Tiger killing show for Chinese rich and powerful: Report

A tiger clutches a stack of bamboo in the snow at a zoo in Hangzhou, Zhejiang province on Feb 9, 2014. More than 10 tigers have been killed as "visual feasts" to entertain officials and rich businessmen in a Chinese city, state media reported. -
A tiger clutches a stack of bamboo in the snow at a zoo in Hangzhou, Zhejiang province on Feb 9, 2014. More than 10 tigers have been killed as "visual feasts" to entertain officials and rich businessmen in a Chinese city, state media reported. -- FILE PHOTO: REUTERS

BEIJING (AFP) - More than 10 tigers have been killed as "visual feasts" to entertain officials and rich businessmen in a Chinese city, state media reported.

Police in Zhanjiang in the southern province of Guangdong seized a freshly slaughtered tiger and multiple tiger products in a raid this month, said the Nanfang Daily, the mouthpiece of the provincial Communist Party.

Local officials and successful businesspeople gathered to watch the tigers being killed as "eye-openers" to show off their social stature, it said.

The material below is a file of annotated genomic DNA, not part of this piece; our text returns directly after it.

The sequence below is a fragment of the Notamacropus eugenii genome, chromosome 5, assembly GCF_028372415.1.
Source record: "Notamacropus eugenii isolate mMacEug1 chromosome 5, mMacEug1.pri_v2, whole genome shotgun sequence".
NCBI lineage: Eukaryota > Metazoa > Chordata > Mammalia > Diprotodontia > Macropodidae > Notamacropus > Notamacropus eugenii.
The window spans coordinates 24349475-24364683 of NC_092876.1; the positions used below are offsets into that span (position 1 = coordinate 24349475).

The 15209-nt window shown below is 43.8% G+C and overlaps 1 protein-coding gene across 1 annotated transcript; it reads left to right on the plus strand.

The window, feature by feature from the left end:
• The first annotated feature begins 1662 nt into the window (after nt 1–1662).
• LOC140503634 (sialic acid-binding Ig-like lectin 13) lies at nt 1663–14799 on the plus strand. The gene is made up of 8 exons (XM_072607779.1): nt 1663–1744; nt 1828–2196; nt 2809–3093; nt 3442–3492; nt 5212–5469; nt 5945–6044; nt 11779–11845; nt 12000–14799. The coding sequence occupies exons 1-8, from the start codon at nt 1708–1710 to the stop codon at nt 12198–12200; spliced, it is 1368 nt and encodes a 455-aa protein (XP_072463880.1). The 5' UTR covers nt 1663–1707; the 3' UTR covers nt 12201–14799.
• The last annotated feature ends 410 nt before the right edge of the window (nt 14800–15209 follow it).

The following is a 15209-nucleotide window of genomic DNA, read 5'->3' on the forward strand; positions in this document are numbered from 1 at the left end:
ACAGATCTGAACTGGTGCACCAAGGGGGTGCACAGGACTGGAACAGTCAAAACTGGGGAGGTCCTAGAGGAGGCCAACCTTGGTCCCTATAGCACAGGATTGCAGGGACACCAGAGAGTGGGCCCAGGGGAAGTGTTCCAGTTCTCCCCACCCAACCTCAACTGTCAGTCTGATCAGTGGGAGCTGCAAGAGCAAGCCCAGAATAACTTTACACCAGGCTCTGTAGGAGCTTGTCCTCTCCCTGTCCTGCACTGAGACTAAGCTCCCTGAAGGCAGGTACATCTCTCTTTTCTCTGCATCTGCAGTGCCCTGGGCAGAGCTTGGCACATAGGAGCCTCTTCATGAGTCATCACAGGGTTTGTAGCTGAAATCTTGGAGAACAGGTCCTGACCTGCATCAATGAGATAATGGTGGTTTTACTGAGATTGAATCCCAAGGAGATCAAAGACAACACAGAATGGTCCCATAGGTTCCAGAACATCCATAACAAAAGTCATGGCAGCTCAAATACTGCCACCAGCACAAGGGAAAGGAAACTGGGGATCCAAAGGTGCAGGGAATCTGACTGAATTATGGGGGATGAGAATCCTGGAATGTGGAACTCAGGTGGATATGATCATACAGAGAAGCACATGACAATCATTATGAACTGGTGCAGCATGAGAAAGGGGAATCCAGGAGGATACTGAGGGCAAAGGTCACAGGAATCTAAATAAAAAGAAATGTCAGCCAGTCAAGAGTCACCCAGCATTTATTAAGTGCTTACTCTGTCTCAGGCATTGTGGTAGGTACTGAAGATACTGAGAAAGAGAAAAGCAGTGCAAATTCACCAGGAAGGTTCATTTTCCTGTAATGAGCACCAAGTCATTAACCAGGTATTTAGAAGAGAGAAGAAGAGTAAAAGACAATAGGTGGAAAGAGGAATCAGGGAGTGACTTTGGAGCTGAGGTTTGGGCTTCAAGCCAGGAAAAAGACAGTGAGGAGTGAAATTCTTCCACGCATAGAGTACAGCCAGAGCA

Video footage of a killing two years ago showed the tiger, kept in an iron cage, having an electrified iron mass prodded into its mouth with a wooden stick and passing out after being electrocuted for more than 10 seconds, the paper said.

An experienced cattle or pig slaughterer is normally hired to butcher the carcass, it said, adding that tiger bones sold for an average of 14,000 yuan (S$2,850) a kilogramme while the meat fetched 1,000 yuan a kilogramme.

Police said a butcher - who jumped to his death while trying to escape arrest in a raid - had killed more than 10 animals, the report Wednesday added.

"The tigers were probably anaesthetised for transport. But buyers would check them to make sure that they were alive before the killing," it quoted an unnamed source as saying.

Most buyers of the meat and bones were business owners who would then give them to officials as gifts, the paper said.

Tiger bones have long been an ingredient of traditional Chinese medicine, supposedly for a capacity to strengthen the human body, and while they have been removed from its official ingredient list the belief persists among some.

Decades of trafficking and habitat destruction have slashed the roaming big cat's numbers from 100,000 a century ago to approximately 3,000, according to the International Union for the Conservation of Nature's Red List of threatened species, where it is classed as endangered.

Register here to get free digital access to The Straits Times until Aug 9, 2015.
Comments